A move to curb debit-order fraud

Unauthorised and fraudulent debit orders could soon come to an end, as banks move to crack down on fraud

The new debit order authentication system will allow banks to require prior specific debit-order mandates from customers. Payment Association of South Africa (Pasa) CEO Walter Volker says it started a DebiCheck more than three years ago.

DebiCheck, a world-first debit order authentication system currently being piloted across 11 domestic banks, will completely replace Authenticated Early Debit Order (AEDO) and Non-Authenticated Early Debit Orders (NAEDO).

Moneyweb reports that companies that do not subscribe to the system will no longer be able to collect money during the early payment window – usually just after midnight when salaries hit consumer bank accounts – and will have to do so later in the day through normal EFT debit orders.

Talking to SAFM presenter Nastassia Arendse, Volker says that DebiCheck will be rolled out in line with the South African Reserve Bank’s February 2019 deadline and is expected to stop abuse by allowing banks, companies and consumers to verify and authenticate debit orders.

READ MORE: Sharp rise in disputed debit orders

“If someone wants to introduce a debit order instruction, they must contact the bank. The bank must then contact its client and inform them of the company name, the amount and time period of the [proposed] debit order and get their consent. The bank will then register this on a database and only when authenticated, will it be processed,” he explains.

He says the new system could come in various forms, but the most obvious one is being requested by a cellphone to authorise a debit by a particular merchant who has the authority to deduct a specific amount from your account , the frequency of those deductions and the date.

Volker adds that when a debit order won’t go through at all if it doesn’t match the mandate’s database.

“Obviously the benefit to the consumer is that at any stage you could go to your account and check which debit orders have been authorised on your particular mandates database. So that’s what we are busy building at the moment, and in fact, we are in the pilot mode as we speak, he says.

On average, 36,6 million debit orders valued at R66 billion are processed each month, of which 1,6% of monthly volumes are disputed and 9,7% of monthly volumes are unsuccessful, the latest fourth-quarter data from Pasa shows.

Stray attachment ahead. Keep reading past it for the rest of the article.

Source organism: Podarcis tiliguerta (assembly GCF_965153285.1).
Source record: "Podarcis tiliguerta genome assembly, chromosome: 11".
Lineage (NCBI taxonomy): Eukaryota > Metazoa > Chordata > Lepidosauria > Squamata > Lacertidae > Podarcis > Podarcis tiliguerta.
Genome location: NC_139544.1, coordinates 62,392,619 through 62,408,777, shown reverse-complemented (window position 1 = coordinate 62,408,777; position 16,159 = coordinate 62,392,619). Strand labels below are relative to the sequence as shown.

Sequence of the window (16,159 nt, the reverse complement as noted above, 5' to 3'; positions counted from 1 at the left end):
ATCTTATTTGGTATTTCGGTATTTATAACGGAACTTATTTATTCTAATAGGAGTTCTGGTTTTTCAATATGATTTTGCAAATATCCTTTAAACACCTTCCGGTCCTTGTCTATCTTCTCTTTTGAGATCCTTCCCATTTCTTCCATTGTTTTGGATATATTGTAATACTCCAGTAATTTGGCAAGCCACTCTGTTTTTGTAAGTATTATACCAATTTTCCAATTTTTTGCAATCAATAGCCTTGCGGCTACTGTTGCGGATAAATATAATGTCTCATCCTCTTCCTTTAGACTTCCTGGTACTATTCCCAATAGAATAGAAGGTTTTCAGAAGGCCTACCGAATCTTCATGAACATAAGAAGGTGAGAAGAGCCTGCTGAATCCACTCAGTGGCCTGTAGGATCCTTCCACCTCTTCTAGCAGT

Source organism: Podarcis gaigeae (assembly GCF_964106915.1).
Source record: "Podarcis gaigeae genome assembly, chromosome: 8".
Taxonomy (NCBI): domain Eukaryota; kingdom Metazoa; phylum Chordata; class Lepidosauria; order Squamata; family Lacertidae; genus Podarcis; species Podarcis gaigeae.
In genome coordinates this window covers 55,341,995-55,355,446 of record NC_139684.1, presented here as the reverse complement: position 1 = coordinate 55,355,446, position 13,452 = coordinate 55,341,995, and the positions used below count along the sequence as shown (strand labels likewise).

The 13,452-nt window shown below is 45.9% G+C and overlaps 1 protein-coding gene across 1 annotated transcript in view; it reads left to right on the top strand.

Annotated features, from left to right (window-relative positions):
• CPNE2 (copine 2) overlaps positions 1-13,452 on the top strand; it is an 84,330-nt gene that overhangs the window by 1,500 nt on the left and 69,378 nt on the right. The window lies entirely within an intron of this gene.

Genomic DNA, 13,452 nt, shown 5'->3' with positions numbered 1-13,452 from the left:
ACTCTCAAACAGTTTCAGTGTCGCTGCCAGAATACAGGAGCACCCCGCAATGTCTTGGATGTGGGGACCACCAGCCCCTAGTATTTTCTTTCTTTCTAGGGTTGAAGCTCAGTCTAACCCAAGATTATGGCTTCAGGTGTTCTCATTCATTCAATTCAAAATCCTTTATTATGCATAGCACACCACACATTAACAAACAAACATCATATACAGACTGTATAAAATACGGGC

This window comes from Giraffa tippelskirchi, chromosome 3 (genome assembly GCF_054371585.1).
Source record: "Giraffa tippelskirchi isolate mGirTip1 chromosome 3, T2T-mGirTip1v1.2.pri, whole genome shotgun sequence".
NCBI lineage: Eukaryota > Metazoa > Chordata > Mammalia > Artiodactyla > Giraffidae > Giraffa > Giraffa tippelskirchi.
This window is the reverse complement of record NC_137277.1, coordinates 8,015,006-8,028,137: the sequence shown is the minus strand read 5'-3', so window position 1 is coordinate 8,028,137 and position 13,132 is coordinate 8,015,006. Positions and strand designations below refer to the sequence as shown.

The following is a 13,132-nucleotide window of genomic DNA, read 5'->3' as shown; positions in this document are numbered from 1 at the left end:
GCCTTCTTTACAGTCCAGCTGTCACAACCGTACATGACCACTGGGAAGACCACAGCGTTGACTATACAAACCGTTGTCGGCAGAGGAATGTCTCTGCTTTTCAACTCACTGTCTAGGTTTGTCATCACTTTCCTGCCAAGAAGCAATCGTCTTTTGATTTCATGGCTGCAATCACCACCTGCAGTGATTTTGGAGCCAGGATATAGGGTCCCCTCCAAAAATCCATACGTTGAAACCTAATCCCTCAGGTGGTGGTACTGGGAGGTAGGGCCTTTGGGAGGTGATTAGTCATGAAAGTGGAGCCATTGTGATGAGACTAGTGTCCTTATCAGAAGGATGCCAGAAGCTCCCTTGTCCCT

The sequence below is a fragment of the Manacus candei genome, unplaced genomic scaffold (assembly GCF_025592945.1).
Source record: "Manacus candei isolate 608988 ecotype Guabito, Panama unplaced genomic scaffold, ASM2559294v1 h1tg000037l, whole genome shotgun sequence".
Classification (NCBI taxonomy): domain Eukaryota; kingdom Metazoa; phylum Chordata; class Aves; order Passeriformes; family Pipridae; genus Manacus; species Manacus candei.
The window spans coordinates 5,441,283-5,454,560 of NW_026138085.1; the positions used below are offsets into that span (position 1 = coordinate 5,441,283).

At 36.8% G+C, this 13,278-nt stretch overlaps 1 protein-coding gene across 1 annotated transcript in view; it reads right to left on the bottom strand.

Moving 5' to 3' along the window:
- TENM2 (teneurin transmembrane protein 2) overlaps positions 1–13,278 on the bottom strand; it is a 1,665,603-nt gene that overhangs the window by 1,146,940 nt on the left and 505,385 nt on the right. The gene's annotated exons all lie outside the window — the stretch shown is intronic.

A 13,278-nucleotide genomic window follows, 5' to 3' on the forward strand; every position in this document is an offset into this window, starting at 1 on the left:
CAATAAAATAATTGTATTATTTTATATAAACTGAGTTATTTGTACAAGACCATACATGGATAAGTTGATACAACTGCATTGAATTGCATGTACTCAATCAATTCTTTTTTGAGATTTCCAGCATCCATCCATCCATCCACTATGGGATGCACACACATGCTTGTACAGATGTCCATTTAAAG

The data also reveals that all disputes centre around NAEDO transactions, which account for 14,8 million debit orders worth R11,5 billion. Volker says that around 90% of NAEDO disputes relate to cash flow management by consumers struggling to meet their financial obligations.

During the festive season, a number of people took to social media to complain about money being taken from their accounts by unauthorised debit orders and in some cases, by entities they never heard of or shared their banking details with.

Volker says in those cases, it is possible that debit order files with banking details could have been illegally obtained from employees at companies authorised to process legitimate debit orders. Another possible scenario involves call centres, where agents sell items to consumers and obtain permission to collect funds via debit order – the catch: the items never materialise.

READ MORE: Your R99 debit order scam woes could soon be over

Ombudsman for Banking Services Reana Steyn told Moneyweb that banks have a responsibility to ensure that debit order instructions are valid and implemented correctly.

“Should the complainant raise any issues around these issues, the bank will have to revert to the original written instructions and verify the facts. A consumer must report the matter within 40 days, in which event the bank will immediately reverse the disputed debit order. Once the matter is investigated by the bank, the debit order will be deducted again, if found to be valid,” Steyn was quoted as saying.

Additional source: Moneyweb